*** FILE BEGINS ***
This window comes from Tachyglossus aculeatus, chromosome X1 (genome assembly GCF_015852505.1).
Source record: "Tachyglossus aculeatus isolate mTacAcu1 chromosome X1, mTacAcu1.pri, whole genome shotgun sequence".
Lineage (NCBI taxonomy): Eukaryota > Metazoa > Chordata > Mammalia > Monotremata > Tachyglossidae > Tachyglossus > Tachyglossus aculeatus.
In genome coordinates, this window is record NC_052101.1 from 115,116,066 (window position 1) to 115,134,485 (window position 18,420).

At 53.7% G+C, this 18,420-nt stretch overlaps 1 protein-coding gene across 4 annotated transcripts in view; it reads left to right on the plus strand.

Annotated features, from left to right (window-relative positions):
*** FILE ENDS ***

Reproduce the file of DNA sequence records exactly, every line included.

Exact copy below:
This window comes from Tachyglossus aculeatus, chromosome X1 (genome assembly GCF_015852505.1).
Source record: "Tachyglossus aculeatus isolate mTacAcu1 chromosome X1, mTacAcu1.pri, whole genome shotgun sequence".
Lineage (NCBI taxonomy): Eukaryota > Metazoa > Chordata > Mammalia > Monotremata > Tachyglossidae > Tachyglossus > Tachyglossus aculeatus.
In genome coordinates, this window is record NC_052101.1 from 115,116,066 (window position 1) to 115,134,485 (window position 18,420).

At 53.7% G+C, this 18,420-nt stretch overlaps 1 protein-coding gene across 4 annotated transcripts in view; it reads left to right on the plus strand.

Annotated features, from left to right (window-relative positions):